This has appeared at the so-called “Socialist Unity” site:
The triumph of irony
Posted by John Wight on 4 November, 2013
This freak has the cheek to describe the veil worn by some Muslim women as “peculiar”.
JD comments: two rather obvious points appear to have eluded the author of that post:
1/ Mr Clarke is not appearing as the defendant in a court of law (though perhaps he should – an entirely different matter)
2/ You can see his face (ridiculous garb notwithstanding).
The snappily-named ‘Transparency of Lobbying Bill Non Party Campaigning and Trade Union Administration Bill’ gets its second reading in Parliament today. It is ironic that a piece of legislation ostensibly intended to clean up politics, will, in reality undermine basic liberties and – in particular – trade union freedom.
Above: this would be effectively outlawed in the 12 months before an election
KEITH EWING explains the issues:
The TUC has expressed serious concerns about the far – reaching consequences of the government’s Transparency of Lobbying, Non Party Campaigning and Trade Union Administration Bill, due for a second reading next week.
Such concern is hardly surprising, for this is a Bill that not only represents a threat to basic liberties generally, but to trade union freedom specifically. So much for the Illiberal Democrats, who promised that they would be the guardians of freedom when in government.
The Bill presents two major threats to trade unions. Here the concern is with the consequences for trade union electoral freedom, which is not intended to diminish the other threat which relates to even greater – and yet more intolerable – State supervision of trade union membership lists.
But so far as electoral freedom is concerned, the strategy is clear – previous Tory governments having stripped trade unions of their industrial freedoms, the Coalition is now set on stripping trade unions of their political freedoms as well, continuing in the illiberal vein that has already produced secret courts and the harassment of journalists.
The proposed new restrictions are designed to silence union election campaigning, though as the TUC has pointed out, they have much wider implications. It is a nasty and cynical attempt at self-preservation, the law being used purely as an instrument of partisan self-interest.
But although the impact on trade union political freedom is likely to be far-reaching and (as the TUC pointed out last week) wide – ranging, such concerns should not divert attention from the Bill’s central purpose, which is clearly and unequivocally to weaken trade union support for the Labour party at the election in 2015.
Trade unions take part in elections in a number of ways. First, they make substantial donations to the Labour party to help it with its election campaigns. But secondly, some trade unions – notably UNISON – may run their own national campaigns independently of the Labour party.
Other unions will provide grass – roots support to the Labour party at constituency level, helping with the national campaign and assisting Labour parliamentary candidates. Some unions will also make contributions to organisations campaigning against racism and the BNP.
Where trade unions engage in their own campaigns nationally or locally they are already subject to tight legal controls. As ‘third parties’ for the purposes of election law, these controls apply to ‘controlled expenditure’ – a term used to describe national election campaign costs, capped at just under £1 million for each union.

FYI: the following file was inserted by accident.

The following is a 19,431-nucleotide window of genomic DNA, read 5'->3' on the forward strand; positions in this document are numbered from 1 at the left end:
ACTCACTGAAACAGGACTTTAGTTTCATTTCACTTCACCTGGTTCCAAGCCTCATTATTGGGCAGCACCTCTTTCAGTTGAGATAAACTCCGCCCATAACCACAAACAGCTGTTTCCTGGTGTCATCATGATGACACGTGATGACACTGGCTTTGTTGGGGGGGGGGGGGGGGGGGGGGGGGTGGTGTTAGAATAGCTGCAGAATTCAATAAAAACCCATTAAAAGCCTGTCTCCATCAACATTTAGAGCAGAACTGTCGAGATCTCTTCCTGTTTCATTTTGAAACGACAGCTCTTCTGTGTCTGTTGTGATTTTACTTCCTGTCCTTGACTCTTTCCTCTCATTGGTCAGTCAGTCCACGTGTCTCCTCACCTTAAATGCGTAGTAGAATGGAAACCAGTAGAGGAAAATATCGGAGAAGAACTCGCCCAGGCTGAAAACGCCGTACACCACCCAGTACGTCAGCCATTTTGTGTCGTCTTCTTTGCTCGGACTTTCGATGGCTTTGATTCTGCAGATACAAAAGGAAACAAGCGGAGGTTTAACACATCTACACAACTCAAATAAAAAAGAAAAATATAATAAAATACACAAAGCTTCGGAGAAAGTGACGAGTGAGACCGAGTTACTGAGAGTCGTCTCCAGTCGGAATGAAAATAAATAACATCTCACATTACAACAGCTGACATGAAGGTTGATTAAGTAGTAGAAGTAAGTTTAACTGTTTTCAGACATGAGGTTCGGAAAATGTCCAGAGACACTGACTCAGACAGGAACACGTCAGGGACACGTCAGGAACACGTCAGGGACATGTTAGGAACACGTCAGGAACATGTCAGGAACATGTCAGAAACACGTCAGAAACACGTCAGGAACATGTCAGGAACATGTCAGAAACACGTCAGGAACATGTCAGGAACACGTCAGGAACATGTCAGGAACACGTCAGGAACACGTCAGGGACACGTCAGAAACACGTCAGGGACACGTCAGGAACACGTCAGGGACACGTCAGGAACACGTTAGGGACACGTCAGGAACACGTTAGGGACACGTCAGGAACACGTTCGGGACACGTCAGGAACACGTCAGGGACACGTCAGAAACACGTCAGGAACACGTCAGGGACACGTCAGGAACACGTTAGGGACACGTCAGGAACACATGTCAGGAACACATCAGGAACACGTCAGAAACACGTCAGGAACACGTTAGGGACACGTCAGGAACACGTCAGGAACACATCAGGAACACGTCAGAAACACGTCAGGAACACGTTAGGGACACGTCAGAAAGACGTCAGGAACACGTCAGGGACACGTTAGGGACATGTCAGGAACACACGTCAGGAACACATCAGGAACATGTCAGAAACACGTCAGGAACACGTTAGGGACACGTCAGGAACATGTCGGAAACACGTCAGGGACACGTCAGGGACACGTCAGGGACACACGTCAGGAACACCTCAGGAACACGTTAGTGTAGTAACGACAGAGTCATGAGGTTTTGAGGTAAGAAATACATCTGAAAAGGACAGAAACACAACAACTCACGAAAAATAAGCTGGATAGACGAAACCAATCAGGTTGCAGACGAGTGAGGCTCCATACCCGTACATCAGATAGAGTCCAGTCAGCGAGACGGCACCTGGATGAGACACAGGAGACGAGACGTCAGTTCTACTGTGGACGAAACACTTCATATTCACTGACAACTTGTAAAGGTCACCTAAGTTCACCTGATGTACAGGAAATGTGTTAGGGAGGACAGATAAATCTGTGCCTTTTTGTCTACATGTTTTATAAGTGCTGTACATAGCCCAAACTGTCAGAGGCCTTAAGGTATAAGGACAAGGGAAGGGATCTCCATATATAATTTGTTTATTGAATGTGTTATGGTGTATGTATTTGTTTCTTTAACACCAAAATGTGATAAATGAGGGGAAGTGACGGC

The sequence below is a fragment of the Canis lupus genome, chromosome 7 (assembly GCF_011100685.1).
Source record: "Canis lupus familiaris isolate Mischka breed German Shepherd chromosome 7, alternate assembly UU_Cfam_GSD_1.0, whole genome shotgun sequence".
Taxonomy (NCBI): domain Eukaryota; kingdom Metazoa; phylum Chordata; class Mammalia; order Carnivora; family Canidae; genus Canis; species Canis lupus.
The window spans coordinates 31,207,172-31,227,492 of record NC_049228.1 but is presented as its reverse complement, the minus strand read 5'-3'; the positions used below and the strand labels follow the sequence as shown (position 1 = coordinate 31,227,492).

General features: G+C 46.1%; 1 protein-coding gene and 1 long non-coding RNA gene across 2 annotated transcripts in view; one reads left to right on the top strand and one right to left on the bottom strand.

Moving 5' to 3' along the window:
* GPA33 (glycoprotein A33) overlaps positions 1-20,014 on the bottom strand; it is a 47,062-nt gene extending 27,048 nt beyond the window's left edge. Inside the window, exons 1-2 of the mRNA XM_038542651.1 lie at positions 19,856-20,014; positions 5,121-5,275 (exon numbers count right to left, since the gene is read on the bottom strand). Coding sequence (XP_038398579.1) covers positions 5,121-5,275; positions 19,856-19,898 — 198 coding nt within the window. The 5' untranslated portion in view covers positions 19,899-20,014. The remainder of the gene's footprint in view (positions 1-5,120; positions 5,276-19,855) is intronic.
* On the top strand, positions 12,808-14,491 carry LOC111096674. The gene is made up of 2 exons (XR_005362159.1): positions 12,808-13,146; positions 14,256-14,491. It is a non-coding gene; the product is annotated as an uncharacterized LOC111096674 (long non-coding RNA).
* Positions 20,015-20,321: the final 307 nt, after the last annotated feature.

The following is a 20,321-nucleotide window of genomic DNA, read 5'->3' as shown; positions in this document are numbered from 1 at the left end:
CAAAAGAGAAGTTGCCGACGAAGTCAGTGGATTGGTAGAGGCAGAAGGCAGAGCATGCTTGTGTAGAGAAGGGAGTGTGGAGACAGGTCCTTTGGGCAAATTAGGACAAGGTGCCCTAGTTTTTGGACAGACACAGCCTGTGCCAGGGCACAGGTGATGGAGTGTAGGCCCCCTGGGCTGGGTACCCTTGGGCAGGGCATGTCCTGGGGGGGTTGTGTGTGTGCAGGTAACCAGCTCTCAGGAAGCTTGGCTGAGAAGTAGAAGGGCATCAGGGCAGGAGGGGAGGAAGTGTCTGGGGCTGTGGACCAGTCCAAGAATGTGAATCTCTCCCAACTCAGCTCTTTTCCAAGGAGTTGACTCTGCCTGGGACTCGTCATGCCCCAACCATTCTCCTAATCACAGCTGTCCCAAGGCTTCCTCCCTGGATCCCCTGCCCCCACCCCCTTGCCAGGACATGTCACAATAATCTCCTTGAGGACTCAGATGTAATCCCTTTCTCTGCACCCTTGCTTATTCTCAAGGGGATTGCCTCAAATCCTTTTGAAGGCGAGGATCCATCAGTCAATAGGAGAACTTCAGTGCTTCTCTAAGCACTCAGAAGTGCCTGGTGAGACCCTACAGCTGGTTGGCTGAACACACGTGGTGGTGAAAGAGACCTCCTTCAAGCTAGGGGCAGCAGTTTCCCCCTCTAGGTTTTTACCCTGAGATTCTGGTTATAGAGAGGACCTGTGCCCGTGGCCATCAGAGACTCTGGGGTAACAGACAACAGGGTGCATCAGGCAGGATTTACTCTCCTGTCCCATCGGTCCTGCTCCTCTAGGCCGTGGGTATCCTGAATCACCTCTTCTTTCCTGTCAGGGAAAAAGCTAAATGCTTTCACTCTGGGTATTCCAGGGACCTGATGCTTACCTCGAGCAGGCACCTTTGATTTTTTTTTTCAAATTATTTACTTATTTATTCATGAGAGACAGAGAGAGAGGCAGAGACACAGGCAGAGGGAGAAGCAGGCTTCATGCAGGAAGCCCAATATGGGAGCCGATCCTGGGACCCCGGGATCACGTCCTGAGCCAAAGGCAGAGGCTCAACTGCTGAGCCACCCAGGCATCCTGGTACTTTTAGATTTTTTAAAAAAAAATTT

So far the law has not been a serious problem for trade union election activity. That, however, is about to change, with an extremely densely written and confusing Bill proposing to expand the definition of ‘controlled expenditure’, while also reducing the amount of money unions can lawfully spend. Read the rest of this entry »
Above: Miranda (left) and Greenwald
“Freedom only for supporters of the government, only for members of one party — however numerous they may be — is no freedom at all. Freedom is always and exclusively for the one who thinks differently. Not because of any fanatical concept of ‘justice’ but because all that is instructive, wholesome and purifying in political freedom depends upon this essential characteristic, and its effectiveness vanishes when ‘freedom’ becomes a special privilege” – Rosa Luxemburg, The Russian Revolution, 1918.
Regular readers will know that I think Glenn Greenwald is a self-important jerk with views that are symptomatic of a lot of what’s wrong with much of the so-called ‘left’ these days: third-worldist, petty bourgeois, often downright bizarre, and generally indifferent to working class struggle.
None of that changes the fact the detention of his partner David Miranda for nine hours at Heathrow under schedule 7 of the Terrorism Act 2000, is an outrage and an obvious attempt to intimidate not only Greenwald, but all investigative journalists taking an interest in the activities of the US National Security Agency and the UK’s GCHQ.
Everyone who cares about free speech and a free press should sign this petition:
By Adeel Akhtar:
On Sunday David Miranda, the Brazilian partner of Guardian journalist Glenn Greenwald who has written stories about revealing mass surveillance programmes by the US Government, was held at Heathrow Airport under the UK Terrorism Act. He was released without charge after nine hours.
Being detained by authorities can be terrifying for an innocent person. Unfortunately I know how David feels. Ten years ago, I was returning to New York from London where I was studying when I was detained for several hours on ‘suspicion of terrorism’ – their reason? I looked ‘familiar’. It was a traumatic experience which left me feeling powerless and let down, fearful that when travelling I’ll be singled out and have to go through the same thing again.
Glenn Greenwald told the BBC: “They never asked him about a single question at all about terrorism or anything relating to a terrorist organisation. They spent the entire day asking about the reporting I was doing and other Guardian journalists were doing on the NSA stories.”